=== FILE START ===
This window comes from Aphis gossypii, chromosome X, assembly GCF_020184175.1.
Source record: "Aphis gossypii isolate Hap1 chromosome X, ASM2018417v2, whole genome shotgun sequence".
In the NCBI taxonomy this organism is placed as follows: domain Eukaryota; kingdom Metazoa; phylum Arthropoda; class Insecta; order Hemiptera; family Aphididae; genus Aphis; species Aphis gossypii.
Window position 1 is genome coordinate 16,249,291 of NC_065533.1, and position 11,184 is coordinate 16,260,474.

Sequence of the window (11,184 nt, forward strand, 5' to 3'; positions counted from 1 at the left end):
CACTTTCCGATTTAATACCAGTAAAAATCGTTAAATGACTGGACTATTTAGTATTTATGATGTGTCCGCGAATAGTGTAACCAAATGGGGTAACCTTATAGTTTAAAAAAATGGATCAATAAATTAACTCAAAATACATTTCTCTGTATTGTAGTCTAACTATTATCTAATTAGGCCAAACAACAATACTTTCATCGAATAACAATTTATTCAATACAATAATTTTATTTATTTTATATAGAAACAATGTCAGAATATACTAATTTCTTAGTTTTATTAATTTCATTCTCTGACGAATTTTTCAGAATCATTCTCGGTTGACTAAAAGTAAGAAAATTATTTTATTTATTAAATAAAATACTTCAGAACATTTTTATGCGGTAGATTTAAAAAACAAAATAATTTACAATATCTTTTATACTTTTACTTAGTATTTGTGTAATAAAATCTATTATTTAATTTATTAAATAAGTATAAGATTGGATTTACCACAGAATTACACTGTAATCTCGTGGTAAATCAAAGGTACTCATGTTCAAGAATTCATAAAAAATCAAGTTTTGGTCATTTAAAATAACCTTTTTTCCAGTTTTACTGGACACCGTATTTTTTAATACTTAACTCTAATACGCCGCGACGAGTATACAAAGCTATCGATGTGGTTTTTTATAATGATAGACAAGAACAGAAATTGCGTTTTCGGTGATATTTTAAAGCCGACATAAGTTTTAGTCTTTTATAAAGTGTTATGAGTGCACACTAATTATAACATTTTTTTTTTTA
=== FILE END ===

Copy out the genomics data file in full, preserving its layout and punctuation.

This window comes from Aphis gossypii, chromosome X, assembly GCF_020184175.1.
Source record: "Aphis gossypii isolate Hap1 chromosome X, ASM2018417v2, whole genome shotgun sequence".
In the NCBI taxonomy this organism is placed as follows: domain Eukaryota; kingdom Metazoa; phylum Arthropoda; class Insecta; order Hemiptera; family Aphididae; genus Aphis; species Aphis gossypii.
Window position 1 is genome coordinate 16,249,291 of NC_065533.1, and position 11,184 is coordinate 16,260,474.

Sequence of the window (11,184 nt, forward strand, 5' to 3'; positions counted from 1 at the left end):
CACTTTCCGATTTAATACCAGTAAAAATCGTTAAATGACTGGACTATTTAGTATTTATGATGTGTCCGCGAATAGTGTAACCAAATGGGGTAACCTTATAGTTTAAAAAAATGGATCAATAAATTAACTCAAAATACATTTCTCTGTATTGTAGTCTAACTATTATCTAATTAGGCCAAACAACAATACTTTCATCGAATAACAATTTATTCAATACAATAATTTTATTTATTTTATATAGAAACAATGTCAGAATATACTAATTTCTTAGTTTTATTAATTTCATTCTCTGACGAATTTTTCAGAATCATTCTCGGTTGACTAAAAGTAAGAAAATTATTTTATTTATTAAATAAAATACTTCAGAACATTTTTATGCGGTAGATTTAAAAAACAAAATAATTTACAATATCTTTTATACTTTTACTTAGTATTTGTGTAATAAAATCTATTATTTAATTTATTAAATAAGTATAAGATTGGATTTACCACAGAATTACACTGTAATCTCGTGGTAAATCAAAGGTACTCATGTTCAAGAATTCATAAAAAATCAAGTTTTGGTCATTTAAAATAACCTTTTTTCCAGTTTTACTGGACACCGTATTTTTTAATACTTAACTCTAATACGCCGCGACGAGTATACAAAGCTATCGATGTGGTTTTTTATAATGATAGACAAGAACAGAAATTGCGTTTTCGGTGATATTTTAAAGCCGACATAAGTTTTAGTCTTTTATAAAGTGTTATGAGTGCACACTAATTATAACATTTTTTTTTTTA